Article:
This week, the second installment in Peter Jackson’s “The Hobbit” film trilogy, “The Hobbit: The Desolation of Smaug,” releases in theaters nationwide. The film picks up as if no time has passed since the first presentation, and immediately hurls the audience back into the story. Featuring new characters, fantasy creatures, increased evil, and continuing the journey in Middle Earth, this movie has many similarities to the first film as well as likenesses to “The Lord of The Rings” trilogy. “The Hobbit: The Desolation of Smaug” is a stimulating, action-packed, special effect-filled, dramatic adventure that feels very familiar for fans of this genre or subject.
“Smaug” continues the adventure of the hobbit, Bilbo Baggins, and his companions, the wizard Gandalf and thirteen dwarves, as they journey across Middle Earth on an epic quest to the Lonely Mountain to reclaim their home, the lost Dwarf Kingdom of Erebor. Having barely survived the beginning part of their journey, the company heads east towards the mountain and along the way, runs into several dangerous situations, including a swarm of giant spiders, a gang of pursuing orcs, a terrifying, fire-breathing dragon guarding the mountain, and more. On top of these threats, the group receives little assistance from those they come across, and they race against time as they look for a hidden door into the mountain that can only be opened at a specific time, according to prophecy. Additionally, Bilbo continues to keep secret his possession of a mysterious and magical ring, which he found in the first film, and we see the impact of this object on him beginning to grow.
From the very beginning of the film, there is a clear shift in the increase of evil and a much darker tone than the first. As we dive deeper into the story of “The Hobbit,” one of the major villains behind the curtain of sorts is revealed, and this not only raises the stakes, danger, and potential consequences, but also makes a great connection to “The Lord of The Rings” films (“The Hobbit” series is a prequel) and puts things in motion for the future. Like most sequels or second films, “Smaug” introduces a fair amount of new characters, creatures, locations, and information. There are several stories going on throughout this film as it goes back and forth between individual peoples’ quests: Gandalf ventures off on his own to investigate a growing darkness, the dwarves continue on towards the mountain, Bilbo searches for a coveted, magical stone inside the mountain, the orcs and wood elves pursue the company and more. There are many moving pieces present here, but the film does a good job at bringing everything together and connecting various plot points.
As a whole, there are great shots or backgrounds of scenery, forests, rivers, mountains, looking to the horizon and more, but parts of the film still looks extremely fake or heavily like a movie set. Using a combination of live action, real actors, green screens, computer-generated imagery, animation, and other special effects, it appears as each scene is a mix of real people on sets or computer-generated creatures in a real-life environment, and vice versa. This doesn’t really take anything away from the film, but it is more than noticeable. Furthermore, the film has a bright, glossy, candy-like glow from time to time, which seems to increase the fantasy feel of the presentation.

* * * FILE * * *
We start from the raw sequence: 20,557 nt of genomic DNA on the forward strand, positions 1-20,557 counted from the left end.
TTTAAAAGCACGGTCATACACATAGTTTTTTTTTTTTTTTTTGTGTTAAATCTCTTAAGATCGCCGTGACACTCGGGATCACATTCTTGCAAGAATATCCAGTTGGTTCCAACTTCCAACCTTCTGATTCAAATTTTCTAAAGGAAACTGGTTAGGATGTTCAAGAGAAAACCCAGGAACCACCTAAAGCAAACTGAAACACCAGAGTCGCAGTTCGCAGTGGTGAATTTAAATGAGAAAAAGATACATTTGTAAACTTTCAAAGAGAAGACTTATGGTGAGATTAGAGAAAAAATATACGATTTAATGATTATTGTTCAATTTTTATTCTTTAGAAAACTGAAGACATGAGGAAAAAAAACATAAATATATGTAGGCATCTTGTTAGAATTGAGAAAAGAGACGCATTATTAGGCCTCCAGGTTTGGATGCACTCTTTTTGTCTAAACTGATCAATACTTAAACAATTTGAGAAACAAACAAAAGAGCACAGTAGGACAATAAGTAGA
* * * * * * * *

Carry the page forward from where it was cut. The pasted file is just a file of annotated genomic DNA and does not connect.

“The Hobbit: The Desolation of Smaug” has a great deal of enjoyment for J.R.R. Tolkien fans, as well as those who take pleasure in fantasy worlds, make-believe creatures, countless races, exciting adventures and more. In this part of the story, our main characters are progressing on their quest and getting closer to their goal, while dealing with endless attacks, destruction, injuries, and trying to fulfill the prophecy that says the dwarves will one day return to the mountain and take back their home. The elves play a much larger role here and their agility, fighting, and bow skills compliment the combat that takes place. The movie has a light degree of humor, mostly in part to Bilbo Baggins, the clumsiness of the dwarves and other characters, and watching them run into each other or watching them get through various skirmishes, small battles, traps, and other situations, which they almost always find their way out of.
The new characters present in this film are well received, and the actors from the first film give very similar performances. Benedict Cumberbatch voices the evil, impressive, and scary-looking dragon, Smaug, who resides beneath the Lonely Mountain. This movie also stars Ian McKellen, Martin Freeman, Richard Armitage, Evangeline Lilly, Luke Evans, Orlando Bloom and more. The running time is a bit long, but it is the type of film that is hard to ever tell whether you’re at the beginning, middle, or end. This film has much to offer, but it doesn’t give off that incredible feeling that “The Hobbit,” “The Lord of The Rings,” or films alike present. In the end, “The Hobbit: The Desolation of Smaug” is a decent, thrilling, and entertaining next step in this film trilogy.
“The Hobbit: The Desolation of Smaug” is rated PG-13 for extended sequences of intense fantasy action violence, and frightening images. Running time is 2 hours and 40 minutes.
Hayden Pittman is a special contributor to WFAA.com and a freelance film critic and entertainment blogger out of Dallas. More of his content can be found on YouPlusDallas.com and his author archive here. He is a film, TV, and sports enthusiast, and hopes to pursue a future in filmmaking and screenwriting.
Don’t like what he has to say? Let him know at email@example.com.